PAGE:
We have investigated this issue further and have determined that operators may produce their own parts in accordance with Section 21.303 (“Replacement and Modification Parts”) of the Federal Aviation Regulations (14 CFR 21.303) so that the actions required by this AD can be accomplished within the specified compliance time. We have revised paragraph (f) of this final rule to specify that, as an alternative to using the parts specified in Boeing Special Attention Service Bulletin 727-55-0093, dated March 12, 2008, operators may fabricate their own parts in accordance with FAA-approved Boeing data.

Conclusion

We reviewed the relevant data, considered the comments received, and determined that air safety and the public interest require adopting the AD with the changes described previously. We also determined that these changes will not increase the economic burden on any operator or increase the scope of the AD.

Interim Action

We consider this AD interim action. If final action is later identified, we might consider further rulemaking then.

Costs of Compliance

We estimate that this AD affects 364 airplanes of U.S. registry. The following table provides the estimated costs for U.S. operators to comply with this AD.

Estimated Costs

ActionWork hoursAverage labor rate per hourPartsCost per productNumber of U.S.- registered airplanesFleet cost
Inspection10$80$0$800, per inspection cycle364$291,200, per inspection cycle.
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Authority for This Rulemaking

Title 49 of the United States Code specifies the FAA's authority to issue rules on aviation safety. Subtitle I, section 106, describes the authority of the FAA Administrator. “Subtitle VII: Aviation Programs,” describes in more detail the scope of the Agency's authority.

We are issuing this rulemaking under the authority described in “Subtitle VII, Part A, Subpart III, Section 44701: General requirements.” Under that section, Congress charges the FAA with promoting safe flight of civil aircraft in air commerce by prescribing regulations for practices, methods, and procedures the Administrator finds necessary for safety in air commerce. This regulation is within the scope of that authority because it addresses an unsafe condition that is likely to exist or develop on products identified in this rulemaking action.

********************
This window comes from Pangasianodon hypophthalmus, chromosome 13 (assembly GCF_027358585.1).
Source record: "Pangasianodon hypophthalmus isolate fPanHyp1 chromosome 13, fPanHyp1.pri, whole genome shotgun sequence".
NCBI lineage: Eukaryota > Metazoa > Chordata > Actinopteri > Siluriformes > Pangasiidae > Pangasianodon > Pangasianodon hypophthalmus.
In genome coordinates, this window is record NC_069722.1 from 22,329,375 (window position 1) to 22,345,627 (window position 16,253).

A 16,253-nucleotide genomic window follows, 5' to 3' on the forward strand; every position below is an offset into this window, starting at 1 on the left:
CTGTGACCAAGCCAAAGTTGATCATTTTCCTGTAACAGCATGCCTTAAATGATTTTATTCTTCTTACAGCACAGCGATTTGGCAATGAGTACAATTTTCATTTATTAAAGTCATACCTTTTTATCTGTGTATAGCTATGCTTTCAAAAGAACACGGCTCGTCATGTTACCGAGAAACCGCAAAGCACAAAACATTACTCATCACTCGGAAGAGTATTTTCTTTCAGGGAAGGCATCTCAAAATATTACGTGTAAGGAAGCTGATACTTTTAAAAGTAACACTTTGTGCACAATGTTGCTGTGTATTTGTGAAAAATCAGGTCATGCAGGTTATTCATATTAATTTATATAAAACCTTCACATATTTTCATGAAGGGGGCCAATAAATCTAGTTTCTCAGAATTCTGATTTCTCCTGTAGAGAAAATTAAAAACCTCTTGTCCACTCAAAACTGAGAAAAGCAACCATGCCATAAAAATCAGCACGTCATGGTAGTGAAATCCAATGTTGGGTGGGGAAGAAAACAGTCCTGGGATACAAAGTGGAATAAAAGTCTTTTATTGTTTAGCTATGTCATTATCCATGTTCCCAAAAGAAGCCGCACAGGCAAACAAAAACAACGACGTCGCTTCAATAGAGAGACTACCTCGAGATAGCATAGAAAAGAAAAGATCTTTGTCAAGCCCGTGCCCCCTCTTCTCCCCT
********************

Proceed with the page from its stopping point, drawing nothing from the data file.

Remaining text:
Regulatory Findings

This AD will not have federalism implications under Executive Order 13132. This AD will not have a substantial direct effect on the States, on the relationship between the national government and the States, or on the distribution of power and responsibilities among the various levels of government.

For the reasons discussed above, I certify that this AD:

(1) Is not a “significant regulatory action” under Executive Order 12866,

(2) Is not a “significant rule” under DOT Regulatory Policies and Procedures (44 FR 11034, February 26, 1979), and

(3) Will not have a significant economic impact, positive or negative, on a substantial number of small entities under the criteria of the Regulatory Flexibility Act.

You can find our regulatory evaluation and the estimated costs of compliance in the AD Docket.

Start List of Subjects

List of Subjects in 14 CFR Part 39

End List of Subjects

Adoption of the Amendment

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Accordingly, under the authority delegated to me by the Administrator, the FAA amends

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PART 39—AIRWORTHINESS DIRECTIVES

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1. The authority citation for part 39 continues to read as follows:

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Authority: 49 U.S.C. 106(g), 40113, 44701.

End Authority
[Amended]
Start Amendment Part

2. The FAA amends § 39.13 by adding the following new AD:

End Amendment Part

2009-20-03 Boeing: Amendment 39-16026. Docket No. FAA-2008-1117; Directorate Identifier 2008-NM-106-AD.

Effective Date

(a) This airworthiness directive (AD) is effective November 3, 2009.

Affected ADs

(b) None.

Applicability

(c) This AD applies to all Boeing Model 727, 727C, 727-100, 727-100C, 727-200, and 727-200F series airplanes, certificated in any category.

Unsafe Condition

(d) This AD results from a report of cracking of the left- and right-side web posts and shear ties of the kickload beam. We are issuing this AD to detect and correct cracking of the left- and right-side web posts and shear ties of the kickload beam, which, when coupled with failures in the adjacent structure, could result in structural failure of the vertical stabilizer, and loss of control of the airplane.

Compliance

(e) Comply with this AD within the compliance times specified, unless already done.

Inspections and Corrective Actions

(f) At the times specified in paragraph 1.E., “Compliance,” of Boeing Special Attention Service Bulletin 727-55-0093, dated March 12, 2008 (“the service bulletin”), except as provided by paragraphs (g), (h), (i), and (j) of this AD: Do the inspections to detect cracking of the left- and right-side web posts and shear ties of the kickload beam, by doing all of the actions specified in Part 2 and the applicable corrective actions specified in Part 3 of the Accomplishment Instructions of the service bulletin, except as provided by paragraph (k) of this AD. Do all applicable corrective actions before further flight. Repeat the inspections thereafter at the intervals specified in paragraph 1.E. of the service bulletin. As an alternative to using the parts specified in Boeing Special Attention Service Bulletin 727-55-0093, dated March 12, 2008, operators may fabricate their own parts in accordance with FAA-approved Boeing data.